The British Egg Industry Council has refuted claims by a leading food manufacture that a combination of rising feed prices and EU legislation regarding battery production is likely to cause a shortage of eggs.
A shortage of such a fundamental raw ingredient would affect wholesale food suppliers, individual retail food suppliers and catering organisations alike.
Figures released by DEFRA in 2010 showed that two-thirds of eggs laid in the EU and around half of those laid in the UK in that year were from intensively farmed hens, with over 40% from free-range hens and around 5% from hens kept in barns.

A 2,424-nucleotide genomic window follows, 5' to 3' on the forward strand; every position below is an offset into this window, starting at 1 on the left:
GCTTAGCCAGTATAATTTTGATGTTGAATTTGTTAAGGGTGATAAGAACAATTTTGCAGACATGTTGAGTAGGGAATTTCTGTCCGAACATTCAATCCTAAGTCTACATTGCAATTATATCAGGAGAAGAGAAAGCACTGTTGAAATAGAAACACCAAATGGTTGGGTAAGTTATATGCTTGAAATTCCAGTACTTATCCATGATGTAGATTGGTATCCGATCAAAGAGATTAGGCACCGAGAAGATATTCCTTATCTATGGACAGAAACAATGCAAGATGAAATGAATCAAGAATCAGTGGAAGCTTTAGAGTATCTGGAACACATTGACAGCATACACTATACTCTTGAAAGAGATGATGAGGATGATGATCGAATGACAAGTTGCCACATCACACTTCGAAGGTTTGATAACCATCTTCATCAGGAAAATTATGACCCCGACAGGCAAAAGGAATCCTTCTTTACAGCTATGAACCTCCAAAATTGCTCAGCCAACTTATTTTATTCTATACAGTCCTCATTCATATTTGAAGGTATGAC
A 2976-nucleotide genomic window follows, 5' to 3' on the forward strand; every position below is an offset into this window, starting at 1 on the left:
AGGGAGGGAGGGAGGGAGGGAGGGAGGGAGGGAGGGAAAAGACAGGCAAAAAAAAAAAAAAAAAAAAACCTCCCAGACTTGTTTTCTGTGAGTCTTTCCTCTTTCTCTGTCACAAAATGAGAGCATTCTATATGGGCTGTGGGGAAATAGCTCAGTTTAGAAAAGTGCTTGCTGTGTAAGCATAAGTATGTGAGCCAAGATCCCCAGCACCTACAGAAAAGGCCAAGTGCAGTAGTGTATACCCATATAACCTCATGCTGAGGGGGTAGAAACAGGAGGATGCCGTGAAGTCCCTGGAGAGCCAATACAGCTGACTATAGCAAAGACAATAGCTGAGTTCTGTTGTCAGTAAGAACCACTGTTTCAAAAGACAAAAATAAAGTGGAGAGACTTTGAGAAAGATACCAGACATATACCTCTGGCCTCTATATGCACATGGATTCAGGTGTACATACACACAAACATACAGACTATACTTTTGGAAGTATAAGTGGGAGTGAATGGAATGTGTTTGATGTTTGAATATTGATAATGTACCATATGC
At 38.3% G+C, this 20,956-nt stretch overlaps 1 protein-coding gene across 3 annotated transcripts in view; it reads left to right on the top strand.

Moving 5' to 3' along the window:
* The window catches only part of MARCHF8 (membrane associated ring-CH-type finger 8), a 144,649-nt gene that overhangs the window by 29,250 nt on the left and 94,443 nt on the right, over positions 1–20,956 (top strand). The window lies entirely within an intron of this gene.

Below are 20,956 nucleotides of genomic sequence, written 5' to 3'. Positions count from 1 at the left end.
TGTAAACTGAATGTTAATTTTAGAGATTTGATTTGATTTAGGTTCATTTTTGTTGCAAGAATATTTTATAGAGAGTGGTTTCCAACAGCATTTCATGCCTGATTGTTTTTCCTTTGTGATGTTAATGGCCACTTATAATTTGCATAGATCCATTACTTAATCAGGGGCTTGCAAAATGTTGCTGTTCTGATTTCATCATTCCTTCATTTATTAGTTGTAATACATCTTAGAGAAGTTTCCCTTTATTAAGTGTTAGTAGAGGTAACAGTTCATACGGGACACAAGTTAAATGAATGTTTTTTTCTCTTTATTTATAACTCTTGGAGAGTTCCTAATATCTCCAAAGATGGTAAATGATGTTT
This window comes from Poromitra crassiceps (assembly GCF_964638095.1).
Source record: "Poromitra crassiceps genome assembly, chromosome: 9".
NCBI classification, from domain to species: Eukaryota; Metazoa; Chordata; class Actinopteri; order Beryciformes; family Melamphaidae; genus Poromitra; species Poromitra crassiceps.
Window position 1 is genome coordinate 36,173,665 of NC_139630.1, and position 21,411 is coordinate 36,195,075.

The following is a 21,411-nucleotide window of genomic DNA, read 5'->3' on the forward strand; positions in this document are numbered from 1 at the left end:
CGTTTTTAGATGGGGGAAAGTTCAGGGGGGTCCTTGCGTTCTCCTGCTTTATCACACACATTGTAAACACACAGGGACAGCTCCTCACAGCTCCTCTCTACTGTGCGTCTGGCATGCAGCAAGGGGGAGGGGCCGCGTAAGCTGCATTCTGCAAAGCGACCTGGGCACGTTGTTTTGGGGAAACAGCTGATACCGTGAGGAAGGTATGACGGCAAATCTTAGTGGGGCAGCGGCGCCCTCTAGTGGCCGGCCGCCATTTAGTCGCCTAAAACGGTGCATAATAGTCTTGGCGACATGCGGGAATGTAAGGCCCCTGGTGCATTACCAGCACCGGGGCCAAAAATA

European Union Council Directive 1999/74/E, intended to improve the welfare and conditions laying hens, which was introduced in January 2012, is now coming into effect, resulting in a dramatic fall in the number of battery eggs produced in the EU.
Although the number of free-range eggs has increased, the cost of feed is considerably higher as free-range hens are more active and need more and higher quality food. In addition, free-range eggs are not always laid in the most obvious of places, leading to a greater number of uncollected eggs in comparison with a battery system and thus a lower overall yield.
Some egg producers have found it difficult to maintain their hens with feed prices rising by 20% over the last year and would like to see an increase in the retail price of around 10p to 15p per half dozen eggs.